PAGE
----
to write. When I was little, I would read Roald Dahl’s Matilda and want to
write about smart girls with super powers. Or I’d read Anne of Green Gables and
want to write about orphans with penchants for poetry. But over time I found my
own voice and found inspiration in life and in the world around me. My first
completed novel, Spirit Legacy, was inspired by the pop culture rise in ghost
hunting. I had never had any sort of paranormal experience of my own, but I
started to wonder what it would be like if I did. What if it started happening
one day, out of the blue? Would anyone believe me? Would I believe myself? That
is where the idea for Jess Ballard, the protagonist of Spirit Legacy, began.
What books/authors have inspired your life most?
As a child,
I was inspired by authors who wrote strong female characters, characters who
liked to read and solve their own problems and fight for what they believe it.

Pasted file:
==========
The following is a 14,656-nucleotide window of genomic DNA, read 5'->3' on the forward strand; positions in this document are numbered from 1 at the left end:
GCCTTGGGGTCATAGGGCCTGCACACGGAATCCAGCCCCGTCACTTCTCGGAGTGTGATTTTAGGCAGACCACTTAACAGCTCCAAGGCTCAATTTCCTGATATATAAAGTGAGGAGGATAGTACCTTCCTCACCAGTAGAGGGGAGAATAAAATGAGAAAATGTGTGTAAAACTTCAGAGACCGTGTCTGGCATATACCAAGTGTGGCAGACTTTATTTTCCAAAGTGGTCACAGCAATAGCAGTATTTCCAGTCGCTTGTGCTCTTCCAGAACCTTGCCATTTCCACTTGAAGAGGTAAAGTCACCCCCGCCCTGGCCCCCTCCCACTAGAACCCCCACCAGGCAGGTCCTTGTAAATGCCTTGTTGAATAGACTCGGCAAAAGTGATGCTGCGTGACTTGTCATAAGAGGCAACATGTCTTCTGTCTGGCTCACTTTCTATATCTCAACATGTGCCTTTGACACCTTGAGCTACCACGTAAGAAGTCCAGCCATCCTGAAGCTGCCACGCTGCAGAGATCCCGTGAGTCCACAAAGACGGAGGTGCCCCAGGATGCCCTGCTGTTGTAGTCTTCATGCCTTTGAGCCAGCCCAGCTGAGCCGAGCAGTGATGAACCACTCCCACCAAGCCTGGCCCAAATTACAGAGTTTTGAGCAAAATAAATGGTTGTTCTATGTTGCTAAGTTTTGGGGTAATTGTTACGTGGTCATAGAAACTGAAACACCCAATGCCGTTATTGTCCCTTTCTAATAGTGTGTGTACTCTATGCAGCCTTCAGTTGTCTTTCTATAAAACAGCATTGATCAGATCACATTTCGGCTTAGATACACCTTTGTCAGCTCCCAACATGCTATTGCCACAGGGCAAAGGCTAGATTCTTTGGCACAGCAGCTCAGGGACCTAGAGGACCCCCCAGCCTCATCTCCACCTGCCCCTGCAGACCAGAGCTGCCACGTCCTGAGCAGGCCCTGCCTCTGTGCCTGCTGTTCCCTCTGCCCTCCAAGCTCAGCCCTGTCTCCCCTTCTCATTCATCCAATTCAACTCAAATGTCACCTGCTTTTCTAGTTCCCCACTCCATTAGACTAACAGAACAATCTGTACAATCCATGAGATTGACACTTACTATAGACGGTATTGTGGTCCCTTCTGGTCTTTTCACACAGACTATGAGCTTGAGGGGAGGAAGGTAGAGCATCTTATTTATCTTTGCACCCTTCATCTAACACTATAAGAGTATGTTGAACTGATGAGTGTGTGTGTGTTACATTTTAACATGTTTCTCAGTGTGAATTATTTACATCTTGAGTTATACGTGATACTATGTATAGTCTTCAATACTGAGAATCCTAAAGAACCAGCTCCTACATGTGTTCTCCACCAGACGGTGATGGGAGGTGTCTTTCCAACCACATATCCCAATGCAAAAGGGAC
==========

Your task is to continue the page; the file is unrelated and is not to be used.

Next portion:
I loved Matilda by Roald Dahl, Anne Shirley from the L.M. Montgomery books,
Pippi Longstocking, Jo March from Little Women, Jane Eyre, Scout Finch from To
Kill a Mockingbird. As I’ve gotten older, I’ve also grown to appreciate authors
for their styles and the aspects of writing at which they excel. I love reading
Neil Gaiman for his incredible imagination, and Douglas Adams for
laugh-out-loud humor. I love reading J.R.R. Tolkein and J.K. Rowling for the
incredible detail of their world-building.
Whom would you consider a writing mentor(s)?
very lucky to have a great working friendship with Norm Gautreau, who won the
Massachusetts Book Award for his beautiful novel “Sea Room.” He has been a
wonderful guide through the editing and publishing process, and he had given me
so much advice about the writing process.
What book(s) are you reading now?
finished a great new novel called “Artful” which was a whip-smart paranormal
reimagining of the story of the Artful Dodger from Dickens’ “Oliver Twist.” It
was absolutely brilliant. I also finally got around to reading “The Shining” by
Stephen King—it was one of those books I was ashamed to say I had never read,
because it is so iconic. And it was just as brilliant as I hoped it would be,